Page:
Uma began her career as a fashion model at the age of fifteen, following in the footsteps of her mother and grandmother who were also former models. Standing six feet tall with a naturally lanky frame, Thurman was a successful model, and would later be featured in a layout in Glamour magazine. In 1989, Thurman appeared on the cover of Rolling Stone magazine, for the annual “Hot issue”.

Thurman made her movie debut in 1988, appearing in four films in total that year. Her first two were the high school comedy Johnny Be Good and the teen thriller Kiss Daddy Goodnight at the age of seventeen, but both films were only marginally successful and failed to gain her notice. Thurman’s next role was in the film The Adventures of Baron Munchausen, playing the goddess Venus alongside Oliver Reed’s Vulcan. During her entrance Thurman briefly appears nude in an homage to Botticelli’s painting The Birth of Venus. With a budget of $46 million USD and box office receipts of only $8 million, the film was a commercial failure, although it has since gained an enthusiastic cult following.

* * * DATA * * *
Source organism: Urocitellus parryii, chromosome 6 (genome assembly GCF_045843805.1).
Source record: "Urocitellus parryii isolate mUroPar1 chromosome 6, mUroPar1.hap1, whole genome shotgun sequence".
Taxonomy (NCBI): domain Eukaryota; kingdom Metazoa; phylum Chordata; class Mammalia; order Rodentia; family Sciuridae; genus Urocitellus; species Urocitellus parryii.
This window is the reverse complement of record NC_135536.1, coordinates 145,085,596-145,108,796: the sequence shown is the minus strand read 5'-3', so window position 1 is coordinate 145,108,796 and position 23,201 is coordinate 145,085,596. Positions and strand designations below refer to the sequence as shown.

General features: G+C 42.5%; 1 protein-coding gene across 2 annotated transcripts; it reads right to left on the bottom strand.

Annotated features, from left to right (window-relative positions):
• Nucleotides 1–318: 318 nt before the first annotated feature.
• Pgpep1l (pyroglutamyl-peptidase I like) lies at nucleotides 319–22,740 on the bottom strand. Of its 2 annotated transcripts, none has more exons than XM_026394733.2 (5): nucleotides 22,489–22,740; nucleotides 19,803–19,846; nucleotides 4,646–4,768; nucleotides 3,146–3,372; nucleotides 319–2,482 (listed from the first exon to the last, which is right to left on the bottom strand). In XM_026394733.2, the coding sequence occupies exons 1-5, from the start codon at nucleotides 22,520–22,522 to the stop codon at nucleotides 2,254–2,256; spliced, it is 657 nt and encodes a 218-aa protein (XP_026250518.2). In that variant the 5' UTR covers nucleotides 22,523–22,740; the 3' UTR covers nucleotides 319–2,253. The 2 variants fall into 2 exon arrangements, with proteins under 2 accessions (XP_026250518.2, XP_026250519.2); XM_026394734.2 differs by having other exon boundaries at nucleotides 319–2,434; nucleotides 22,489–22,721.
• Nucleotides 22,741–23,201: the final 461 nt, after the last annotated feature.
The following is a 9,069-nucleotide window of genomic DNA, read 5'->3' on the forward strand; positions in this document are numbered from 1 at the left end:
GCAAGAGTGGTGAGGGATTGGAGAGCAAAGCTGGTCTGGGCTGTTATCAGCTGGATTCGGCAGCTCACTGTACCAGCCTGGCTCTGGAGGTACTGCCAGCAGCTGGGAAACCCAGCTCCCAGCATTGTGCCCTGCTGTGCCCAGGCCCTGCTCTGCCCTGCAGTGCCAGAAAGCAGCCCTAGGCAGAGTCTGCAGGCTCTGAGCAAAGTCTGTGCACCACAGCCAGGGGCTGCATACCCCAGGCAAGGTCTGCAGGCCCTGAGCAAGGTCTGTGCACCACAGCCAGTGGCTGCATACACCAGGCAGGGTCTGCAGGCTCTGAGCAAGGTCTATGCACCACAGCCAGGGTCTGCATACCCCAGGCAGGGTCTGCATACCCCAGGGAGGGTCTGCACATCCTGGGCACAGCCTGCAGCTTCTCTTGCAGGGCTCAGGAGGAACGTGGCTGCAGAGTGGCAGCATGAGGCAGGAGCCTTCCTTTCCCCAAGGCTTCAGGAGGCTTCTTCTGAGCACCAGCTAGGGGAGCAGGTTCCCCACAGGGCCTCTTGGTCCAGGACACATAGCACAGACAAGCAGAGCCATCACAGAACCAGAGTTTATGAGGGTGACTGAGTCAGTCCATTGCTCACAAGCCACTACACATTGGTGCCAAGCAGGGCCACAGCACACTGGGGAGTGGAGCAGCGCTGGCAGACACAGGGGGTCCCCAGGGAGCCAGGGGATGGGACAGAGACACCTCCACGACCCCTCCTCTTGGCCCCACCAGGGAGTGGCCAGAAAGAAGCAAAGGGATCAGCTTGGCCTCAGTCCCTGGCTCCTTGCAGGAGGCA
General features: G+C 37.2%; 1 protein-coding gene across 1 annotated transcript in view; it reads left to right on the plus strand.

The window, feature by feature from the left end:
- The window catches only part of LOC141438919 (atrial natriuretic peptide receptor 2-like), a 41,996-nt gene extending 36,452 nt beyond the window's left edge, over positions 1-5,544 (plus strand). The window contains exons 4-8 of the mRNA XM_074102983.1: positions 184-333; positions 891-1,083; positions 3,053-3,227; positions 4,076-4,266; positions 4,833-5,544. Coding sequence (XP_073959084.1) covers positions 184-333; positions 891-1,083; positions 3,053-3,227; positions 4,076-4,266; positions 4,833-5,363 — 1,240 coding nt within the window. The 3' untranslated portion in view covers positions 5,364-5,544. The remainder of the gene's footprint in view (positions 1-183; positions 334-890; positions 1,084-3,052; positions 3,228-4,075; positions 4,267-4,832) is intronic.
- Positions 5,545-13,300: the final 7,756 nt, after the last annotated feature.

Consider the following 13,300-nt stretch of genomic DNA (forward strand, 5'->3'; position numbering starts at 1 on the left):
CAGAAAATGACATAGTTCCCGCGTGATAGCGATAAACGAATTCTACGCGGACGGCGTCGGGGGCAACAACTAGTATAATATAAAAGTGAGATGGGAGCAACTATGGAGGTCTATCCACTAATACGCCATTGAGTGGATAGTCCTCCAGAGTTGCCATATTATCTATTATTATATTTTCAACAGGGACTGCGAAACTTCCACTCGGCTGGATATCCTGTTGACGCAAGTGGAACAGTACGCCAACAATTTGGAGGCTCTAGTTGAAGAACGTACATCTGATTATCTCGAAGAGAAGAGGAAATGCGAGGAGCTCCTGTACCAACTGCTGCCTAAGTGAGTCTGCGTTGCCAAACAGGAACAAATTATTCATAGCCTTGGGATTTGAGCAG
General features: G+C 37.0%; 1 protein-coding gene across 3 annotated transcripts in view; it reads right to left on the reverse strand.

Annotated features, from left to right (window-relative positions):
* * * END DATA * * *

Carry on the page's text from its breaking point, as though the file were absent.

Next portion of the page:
Uma Thurman's fourth role, as Cecile de Volanges in Dangerous Liaisons, was her breakthrough role, which brought Thurman to the attention of the film industry and the general public. Actresses Glenn Close and Michelle Pfeiffer earned Oscar nominations for their performances, and Thurman drew an inordinate amount of attention, much more than a shy, insecure teenager could handle. Her topless scene garnered the lion’s share of the attention, and this proved too much for a 19-year-old who thought she was funny-looking. Thurman fled to London for almost a year and wore only loose, baggy clothing during that time.

Soon after the release of Dangerous Liaisons, magazines and other media outlets were eager to profile the actress, and new roles were available for her. Thurman also received praise from her co-stars for her professionalism with the role. Co-star John Malkovich said of her, “There is nothing twitchy teenager-ish about her, I haven’t met anyone like her at that age. Her intelligence and poise stand out. But there’s something else. She’s more than a little haunted”.

In 1990, the 19-year-old Uma Thurman starred with Fred Ward in the s--ually provocative drama film Henry & June, the first film to receive an NC-17 rating. Due to the film’s restrictive rating, it never played in a wide release but would attract more attention to Thurman’s career. Critics embraced Thurman in her first leading role, The New York Times wrote, “Thurman, as the Brooklyn-accented June, takes a larger-than-life character and makes her even bigger, though the performance is often as curious as it is commanding”.